Old Spice and the Doom of Advertising

“To you marketers, the greatest burden of your generation will be the Old Spice ads.”

This was proclaimed at a lunch and learn some time ago, with some guy I’ve forgotten, but I will remember his words. The brilliant idea propelling sales and reinvigorating the old man brand into a modern essential of the iconic bro culture was a catastrophe because of its success. 

Approaching us was a love for offbeat strings of incoherent nonsense, and sure enough advertising has become rampant with unimaginative randomness, building a new lowest common denominator for communication. An overwhelming noise begging, in fact screaming for attention like a spoiled supermarket child. It’s playing off of our short attention spans and ad-desensitized minds and offering the same over-packaged, under-delivering crap we’ve been fed for years. But look, it’s got new features and a funky new colour! I don’t care, and I would hope that most people don’t either.

It’s not necessarily the Old Spice Guy that bothers me as much as the shift in marketing. Like the messiah came forth and offered us a message that comedy and nonsense can be success. Everything from airline deals to hamburger ads have been diminished into this adolescent demand for attention through immaturity. As any good followers of the new messiah we partook in the cool aid, consumers and advertisers, playing it like fad worthy of pogs or tickle me Elmo. All I can do is await the next big shift in brilliant marketing trend that buries this trash within the landfill of ideas we occasionally sift through and reinvigorate.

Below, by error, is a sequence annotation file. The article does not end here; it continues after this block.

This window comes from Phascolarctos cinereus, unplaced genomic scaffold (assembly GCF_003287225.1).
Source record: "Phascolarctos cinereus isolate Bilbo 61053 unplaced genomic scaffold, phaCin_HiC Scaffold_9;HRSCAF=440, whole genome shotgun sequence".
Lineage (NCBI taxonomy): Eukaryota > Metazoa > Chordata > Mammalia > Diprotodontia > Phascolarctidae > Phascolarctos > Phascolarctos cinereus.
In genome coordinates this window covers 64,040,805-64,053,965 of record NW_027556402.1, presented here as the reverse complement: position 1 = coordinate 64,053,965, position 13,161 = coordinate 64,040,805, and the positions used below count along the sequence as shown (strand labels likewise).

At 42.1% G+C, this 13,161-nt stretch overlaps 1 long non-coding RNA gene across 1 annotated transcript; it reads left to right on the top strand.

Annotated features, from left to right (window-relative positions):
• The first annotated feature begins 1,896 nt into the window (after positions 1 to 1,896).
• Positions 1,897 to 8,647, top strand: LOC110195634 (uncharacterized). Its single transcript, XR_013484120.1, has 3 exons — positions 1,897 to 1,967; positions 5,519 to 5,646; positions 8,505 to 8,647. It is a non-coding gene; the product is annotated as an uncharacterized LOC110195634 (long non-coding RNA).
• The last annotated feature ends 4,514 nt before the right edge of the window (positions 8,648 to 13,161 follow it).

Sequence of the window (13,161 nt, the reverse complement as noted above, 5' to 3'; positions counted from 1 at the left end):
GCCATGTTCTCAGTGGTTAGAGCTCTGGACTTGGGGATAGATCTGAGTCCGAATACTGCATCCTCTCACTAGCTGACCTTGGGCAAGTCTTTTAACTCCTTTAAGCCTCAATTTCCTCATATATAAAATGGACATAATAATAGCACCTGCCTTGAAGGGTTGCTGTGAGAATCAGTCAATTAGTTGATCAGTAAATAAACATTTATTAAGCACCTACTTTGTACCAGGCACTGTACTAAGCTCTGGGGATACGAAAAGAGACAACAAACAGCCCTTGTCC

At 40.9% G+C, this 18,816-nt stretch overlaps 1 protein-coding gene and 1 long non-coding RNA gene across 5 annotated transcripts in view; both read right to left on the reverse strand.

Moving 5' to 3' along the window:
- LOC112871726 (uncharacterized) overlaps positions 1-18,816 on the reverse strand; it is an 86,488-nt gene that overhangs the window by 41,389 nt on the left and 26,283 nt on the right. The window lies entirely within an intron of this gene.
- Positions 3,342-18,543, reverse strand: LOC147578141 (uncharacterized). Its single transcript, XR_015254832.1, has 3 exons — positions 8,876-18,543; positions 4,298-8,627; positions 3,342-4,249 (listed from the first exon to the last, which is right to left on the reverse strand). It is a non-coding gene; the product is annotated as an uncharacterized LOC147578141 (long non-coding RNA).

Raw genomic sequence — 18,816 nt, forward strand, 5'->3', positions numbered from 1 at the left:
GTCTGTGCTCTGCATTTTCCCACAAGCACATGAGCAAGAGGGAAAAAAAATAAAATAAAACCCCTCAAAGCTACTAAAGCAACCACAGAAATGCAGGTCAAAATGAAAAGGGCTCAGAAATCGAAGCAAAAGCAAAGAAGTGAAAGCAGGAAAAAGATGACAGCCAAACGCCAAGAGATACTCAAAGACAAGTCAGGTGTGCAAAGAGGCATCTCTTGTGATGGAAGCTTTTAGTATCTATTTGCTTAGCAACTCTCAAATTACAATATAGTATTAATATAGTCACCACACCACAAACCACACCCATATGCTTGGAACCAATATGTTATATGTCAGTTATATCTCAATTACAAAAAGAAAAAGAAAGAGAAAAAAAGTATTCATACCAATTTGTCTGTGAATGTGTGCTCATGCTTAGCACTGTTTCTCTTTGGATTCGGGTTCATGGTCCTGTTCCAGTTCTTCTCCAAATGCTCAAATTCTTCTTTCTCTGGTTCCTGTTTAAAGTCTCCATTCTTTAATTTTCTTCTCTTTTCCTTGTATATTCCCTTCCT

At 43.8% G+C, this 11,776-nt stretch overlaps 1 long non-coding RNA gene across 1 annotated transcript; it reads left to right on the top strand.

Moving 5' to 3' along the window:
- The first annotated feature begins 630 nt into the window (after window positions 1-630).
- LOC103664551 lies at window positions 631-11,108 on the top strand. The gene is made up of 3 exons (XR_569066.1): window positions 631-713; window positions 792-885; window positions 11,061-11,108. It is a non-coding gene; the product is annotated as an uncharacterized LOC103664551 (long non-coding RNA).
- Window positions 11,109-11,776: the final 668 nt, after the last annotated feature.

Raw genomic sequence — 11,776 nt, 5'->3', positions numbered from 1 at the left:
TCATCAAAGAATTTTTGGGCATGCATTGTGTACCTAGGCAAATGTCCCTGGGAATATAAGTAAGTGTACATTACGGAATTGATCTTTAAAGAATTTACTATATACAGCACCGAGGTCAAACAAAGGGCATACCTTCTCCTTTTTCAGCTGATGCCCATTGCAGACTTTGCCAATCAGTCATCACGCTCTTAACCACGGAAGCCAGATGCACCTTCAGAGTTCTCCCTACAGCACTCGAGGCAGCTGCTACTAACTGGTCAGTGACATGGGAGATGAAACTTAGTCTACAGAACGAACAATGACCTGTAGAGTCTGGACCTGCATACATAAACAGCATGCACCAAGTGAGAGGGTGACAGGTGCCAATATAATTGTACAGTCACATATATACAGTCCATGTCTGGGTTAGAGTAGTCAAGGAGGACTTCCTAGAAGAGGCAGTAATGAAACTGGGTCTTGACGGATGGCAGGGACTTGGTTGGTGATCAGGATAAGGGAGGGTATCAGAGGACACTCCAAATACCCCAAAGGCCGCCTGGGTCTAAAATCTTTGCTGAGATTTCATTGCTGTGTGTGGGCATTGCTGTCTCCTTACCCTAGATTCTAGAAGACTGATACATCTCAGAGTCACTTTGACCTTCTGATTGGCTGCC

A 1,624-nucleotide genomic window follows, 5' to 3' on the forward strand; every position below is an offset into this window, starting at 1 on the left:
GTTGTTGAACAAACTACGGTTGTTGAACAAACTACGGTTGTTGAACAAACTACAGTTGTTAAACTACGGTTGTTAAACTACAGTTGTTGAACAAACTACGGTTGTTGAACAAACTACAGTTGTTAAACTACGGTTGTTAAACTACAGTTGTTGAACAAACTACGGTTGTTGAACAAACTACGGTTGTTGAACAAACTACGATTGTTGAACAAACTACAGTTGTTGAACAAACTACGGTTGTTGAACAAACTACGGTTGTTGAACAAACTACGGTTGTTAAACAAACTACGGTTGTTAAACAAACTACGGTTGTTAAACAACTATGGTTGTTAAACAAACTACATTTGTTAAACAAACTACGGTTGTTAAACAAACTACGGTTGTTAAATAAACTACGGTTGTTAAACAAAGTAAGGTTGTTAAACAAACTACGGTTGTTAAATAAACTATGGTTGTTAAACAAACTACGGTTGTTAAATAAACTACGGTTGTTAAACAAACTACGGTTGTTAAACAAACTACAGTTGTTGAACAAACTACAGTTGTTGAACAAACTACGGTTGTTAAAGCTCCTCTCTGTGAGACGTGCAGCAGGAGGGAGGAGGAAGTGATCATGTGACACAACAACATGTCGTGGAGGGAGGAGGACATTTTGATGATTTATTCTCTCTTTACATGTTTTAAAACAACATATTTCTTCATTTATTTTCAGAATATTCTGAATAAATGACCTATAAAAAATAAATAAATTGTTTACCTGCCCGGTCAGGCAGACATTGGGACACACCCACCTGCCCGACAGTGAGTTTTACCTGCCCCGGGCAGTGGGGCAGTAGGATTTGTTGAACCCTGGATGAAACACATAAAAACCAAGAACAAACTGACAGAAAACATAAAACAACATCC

The true pain I felt was the death of originality. Randomness is not originality, and to all the copying agencies and corporations playing the same tactics, you’re failing. Great ideas are inspiration for many new designs and developments, borrowing and learning, but taking the time to improve and be original. That’s what’s forgotten. People see a great meal of steak and potatoes, and rather than build a new exciting meal from the components, these follow up brands served the same steak and potatoes, except now it tasted like spam and cardboard. 

The concept of ad pollution which I thought was dying has instead been repackaged as a comedic journey, one they beckon us to join. Sadly these groups are themselves convinced that we’re buying in, even if the new car shine is so far gone there’s holes rusting through. This failure of imagination isn’t from an inability to create something great, rather a delusion that they’re delivering something great already, that home runs are coming at every bat. This arrogance agitates me, particularly as a participant in this industry. 

I’ve relinquished my hope that advertising becomes a deeply respected and appreciated profession, but that’s my perspective as a member of the copy and content ranks. It will still be some time before people move from mocking the ads to mocking the advertisers, as shrouded as we are behind our perceived piles of money and martini lunches.